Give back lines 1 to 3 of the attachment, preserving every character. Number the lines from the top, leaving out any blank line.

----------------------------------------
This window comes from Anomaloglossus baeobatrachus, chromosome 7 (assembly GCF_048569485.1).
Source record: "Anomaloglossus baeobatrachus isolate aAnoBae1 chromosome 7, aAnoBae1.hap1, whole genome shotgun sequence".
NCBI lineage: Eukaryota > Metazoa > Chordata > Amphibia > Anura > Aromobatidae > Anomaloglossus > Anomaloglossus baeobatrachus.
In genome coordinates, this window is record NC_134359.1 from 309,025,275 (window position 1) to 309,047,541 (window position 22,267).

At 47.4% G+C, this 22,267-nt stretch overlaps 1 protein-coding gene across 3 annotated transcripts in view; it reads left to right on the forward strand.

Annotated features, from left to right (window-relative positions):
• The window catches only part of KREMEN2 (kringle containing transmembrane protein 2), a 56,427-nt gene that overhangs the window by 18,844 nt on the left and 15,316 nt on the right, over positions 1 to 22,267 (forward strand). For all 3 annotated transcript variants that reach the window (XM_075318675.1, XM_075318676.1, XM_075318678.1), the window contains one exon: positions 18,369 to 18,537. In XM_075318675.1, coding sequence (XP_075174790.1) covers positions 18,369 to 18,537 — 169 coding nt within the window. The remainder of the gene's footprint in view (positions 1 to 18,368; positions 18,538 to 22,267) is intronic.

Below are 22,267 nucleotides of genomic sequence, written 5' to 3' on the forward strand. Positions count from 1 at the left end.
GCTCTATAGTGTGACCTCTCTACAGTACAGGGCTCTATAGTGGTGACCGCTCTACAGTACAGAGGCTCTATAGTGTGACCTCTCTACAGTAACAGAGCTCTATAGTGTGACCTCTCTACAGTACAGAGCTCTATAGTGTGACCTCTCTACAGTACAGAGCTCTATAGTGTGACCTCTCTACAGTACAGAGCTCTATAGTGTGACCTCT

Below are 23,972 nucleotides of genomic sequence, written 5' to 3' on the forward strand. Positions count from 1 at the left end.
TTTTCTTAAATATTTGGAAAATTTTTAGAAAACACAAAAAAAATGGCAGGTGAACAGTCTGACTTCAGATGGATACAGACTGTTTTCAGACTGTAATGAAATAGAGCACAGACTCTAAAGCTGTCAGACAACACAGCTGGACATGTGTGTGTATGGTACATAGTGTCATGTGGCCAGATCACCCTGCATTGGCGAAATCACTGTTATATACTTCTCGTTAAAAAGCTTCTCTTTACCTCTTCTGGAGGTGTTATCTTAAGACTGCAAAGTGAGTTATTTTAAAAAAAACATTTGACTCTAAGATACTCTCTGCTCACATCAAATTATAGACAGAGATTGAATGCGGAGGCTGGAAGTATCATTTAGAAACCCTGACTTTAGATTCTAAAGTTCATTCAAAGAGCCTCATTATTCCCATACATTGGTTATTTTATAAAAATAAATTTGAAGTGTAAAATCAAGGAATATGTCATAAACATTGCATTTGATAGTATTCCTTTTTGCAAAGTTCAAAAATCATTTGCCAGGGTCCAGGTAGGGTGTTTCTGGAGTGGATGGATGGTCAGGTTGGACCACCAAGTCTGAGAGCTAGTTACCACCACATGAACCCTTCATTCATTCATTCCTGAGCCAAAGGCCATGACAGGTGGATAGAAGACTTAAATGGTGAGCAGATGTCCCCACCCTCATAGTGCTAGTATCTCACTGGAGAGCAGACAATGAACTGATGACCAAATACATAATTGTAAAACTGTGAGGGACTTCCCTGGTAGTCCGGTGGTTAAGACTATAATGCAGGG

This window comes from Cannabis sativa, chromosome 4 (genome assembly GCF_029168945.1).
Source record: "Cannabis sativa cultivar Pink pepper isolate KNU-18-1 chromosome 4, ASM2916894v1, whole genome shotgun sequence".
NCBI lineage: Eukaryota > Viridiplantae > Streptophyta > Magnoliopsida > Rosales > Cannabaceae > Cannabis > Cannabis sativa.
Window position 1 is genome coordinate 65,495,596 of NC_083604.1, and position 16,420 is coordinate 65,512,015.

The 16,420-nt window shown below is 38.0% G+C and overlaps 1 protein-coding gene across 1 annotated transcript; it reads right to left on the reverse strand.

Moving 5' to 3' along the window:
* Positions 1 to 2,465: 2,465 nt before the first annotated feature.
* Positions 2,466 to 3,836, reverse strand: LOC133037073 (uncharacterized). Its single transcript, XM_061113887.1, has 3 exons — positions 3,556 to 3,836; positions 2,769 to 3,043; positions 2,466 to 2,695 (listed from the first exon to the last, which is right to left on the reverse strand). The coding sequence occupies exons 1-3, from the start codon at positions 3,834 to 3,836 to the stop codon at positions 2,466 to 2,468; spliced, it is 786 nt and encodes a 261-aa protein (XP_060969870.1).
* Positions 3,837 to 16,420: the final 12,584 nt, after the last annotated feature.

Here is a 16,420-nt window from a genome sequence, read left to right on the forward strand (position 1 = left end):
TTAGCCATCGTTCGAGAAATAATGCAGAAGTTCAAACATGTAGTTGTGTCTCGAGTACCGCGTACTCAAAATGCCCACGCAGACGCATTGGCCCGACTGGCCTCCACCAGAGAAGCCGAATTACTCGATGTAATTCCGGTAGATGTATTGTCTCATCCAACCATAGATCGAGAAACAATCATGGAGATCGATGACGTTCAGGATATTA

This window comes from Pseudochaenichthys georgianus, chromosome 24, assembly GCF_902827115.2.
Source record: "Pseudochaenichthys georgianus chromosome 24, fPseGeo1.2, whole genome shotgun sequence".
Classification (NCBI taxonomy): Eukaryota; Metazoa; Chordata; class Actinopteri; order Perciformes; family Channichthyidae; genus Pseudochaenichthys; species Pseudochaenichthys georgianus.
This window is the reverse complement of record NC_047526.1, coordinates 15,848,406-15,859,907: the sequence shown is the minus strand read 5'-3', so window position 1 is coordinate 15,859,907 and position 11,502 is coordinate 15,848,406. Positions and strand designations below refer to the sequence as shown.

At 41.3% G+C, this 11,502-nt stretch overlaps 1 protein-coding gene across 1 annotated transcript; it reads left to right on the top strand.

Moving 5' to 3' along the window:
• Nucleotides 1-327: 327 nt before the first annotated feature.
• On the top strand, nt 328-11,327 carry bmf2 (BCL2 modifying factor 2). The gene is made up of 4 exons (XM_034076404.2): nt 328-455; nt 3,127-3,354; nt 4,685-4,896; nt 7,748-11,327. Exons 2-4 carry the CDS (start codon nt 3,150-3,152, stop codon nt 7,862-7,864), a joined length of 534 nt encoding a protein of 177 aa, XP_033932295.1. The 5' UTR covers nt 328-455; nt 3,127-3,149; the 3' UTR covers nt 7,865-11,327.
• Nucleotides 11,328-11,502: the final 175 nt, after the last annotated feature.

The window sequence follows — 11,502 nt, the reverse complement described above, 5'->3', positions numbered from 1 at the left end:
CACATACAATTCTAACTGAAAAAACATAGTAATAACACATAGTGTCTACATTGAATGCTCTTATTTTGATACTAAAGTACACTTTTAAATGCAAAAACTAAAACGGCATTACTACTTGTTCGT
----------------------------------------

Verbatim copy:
This window comes from Anomaloglossus baeobatrachus, chromosome 7 (assembly GCF_048569485.1).
Source record: "Anomaloglossus baeobatrachus isolate aAnoBae1 chromosome 7, aAnoBae1.hap1, whole genome shotgun sequence".
NCBI lineage: Eukaryota > Metazoa > Chordata > Amphibia > Anura > Aromobatidae > Anomaloglossus > Anomaloglossus baeobatrachus.